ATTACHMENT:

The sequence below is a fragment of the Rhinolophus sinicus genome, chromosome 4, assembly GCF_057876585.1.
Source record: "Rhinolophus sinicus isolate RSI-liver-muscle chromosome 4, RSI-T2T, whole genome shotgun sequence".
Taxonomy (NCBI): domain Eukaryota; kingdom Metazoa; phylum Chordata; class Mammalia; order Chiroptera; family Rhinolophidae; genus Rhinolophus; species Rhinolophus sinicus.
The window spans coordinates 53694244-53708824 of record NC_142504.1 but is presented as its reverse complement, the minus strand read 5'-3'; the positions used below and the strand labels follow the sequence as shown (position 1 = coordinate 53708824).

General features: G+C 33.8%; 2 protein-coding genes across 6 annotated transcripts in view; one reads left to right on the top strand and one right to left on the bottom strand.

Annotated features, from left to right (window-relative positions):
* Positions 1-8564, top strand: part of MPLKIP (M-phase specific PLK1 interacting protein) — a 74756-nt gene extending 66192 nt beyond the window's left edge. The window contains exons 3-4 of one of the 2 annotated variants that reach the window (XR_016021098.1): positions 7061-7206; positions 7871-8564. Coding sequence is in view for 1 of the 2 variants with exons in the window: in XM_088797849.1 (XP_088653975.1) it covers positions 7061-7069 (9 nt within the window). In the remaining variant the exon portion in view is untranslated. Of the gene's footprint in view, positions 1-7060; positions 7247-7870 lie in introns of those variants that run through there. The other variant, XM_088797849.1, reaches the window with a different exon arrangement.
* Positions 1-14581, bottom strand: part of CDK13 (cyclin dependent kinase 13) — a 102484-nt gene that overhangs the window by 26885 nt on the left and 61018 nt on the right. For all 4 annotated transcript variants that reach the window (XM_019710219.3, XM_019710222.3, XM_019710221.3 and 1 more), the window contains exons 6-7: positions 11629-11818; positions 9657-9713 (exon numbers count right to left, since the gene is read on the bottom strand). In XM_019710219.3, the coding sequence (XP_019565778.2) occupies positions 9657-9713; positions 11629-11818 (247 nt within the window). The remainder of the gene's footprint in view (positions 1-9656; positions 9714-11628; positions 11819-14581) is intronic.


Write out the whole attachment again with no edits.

The sequence below is a fragment of the Rhinolophus sinicus genome, chromosome 4, assembly GCF_057876585.1.
Source record: "Rhinolophus sinicus isolate RSI-liver-muscle chromosome 4, RSI-T2T, whole genome shotgun sequence".
Taxonomy (NCBI): domain Eukaryota; kingdom Metazoa; phylum Chordata; class Mammalia; order Chiroptera; family Rhinolophidae; genus Rhinolophus; species Rhinolophus sinicus.
The window spans coordinates 53694244-53708824 of record NC_142504.1 but is presented as its reverse complement, the minus strand read 5'-3'; the positions used below and the strand labels follow the sequence as shown (position 1 = coordinate 53708824).

General features: G+C 33.8%; 2 protein-coding genes across 6 annotated transcripts in view; one reads left to right on the top strand and one right to left on the bottom strand.

Annotated features, from left to right (window-relative positions):
* Positions 1-8564, top strand: part of MPLKIP (M-phase specific PLK1 interacting protein) — a 74756-nt gene extending 66192 nt beyond the window's left edge. The window contains exons 3-4 of one of the 2 annotated variants that reach the window (XR_016021098.1): positions 7061-7206; positions 7871-8564. Coding sequence is in view for 1 of the 2 variants with exons in the window: in XM_088797849.1 (XP_088653975.1) it covers positions 7061-7069 (9 nt within the window). In the remaining variant the exon portion in view is untranslated. Of the gene's footprint in view, positions 1-7060; positions 7247-7870 lie in introns of those variants that run through there. The other variant, XM_088797849.1, reaches the window with a different exon arrangement.
* Positions 1-14581, bottom strand: part of CDK13 (cyclin dependent kinase 13) — a 102484-nt gene that overhangs the window by 26885 nt on the left and 61018 nt on the right. For all 4 annotated transcript variants that reach the window (XM_019710219.3, XM_019710222.3, XM_019710221.3 and 1 more), the window contains exons 6-7: positions 11629-11818; positions 9657-9713 (exon numbers count right to left, since the gene is read on the bottom strand). In XM_019710219.3, the coding sequence (XP_019565778.2) occupies positions 9657-9713; positions 11629-11818 (247 nt within the window). The remainder of the gene's footprint in view (positions 1-9656; positions 9714-11628; positions 11819-14581) is intronic.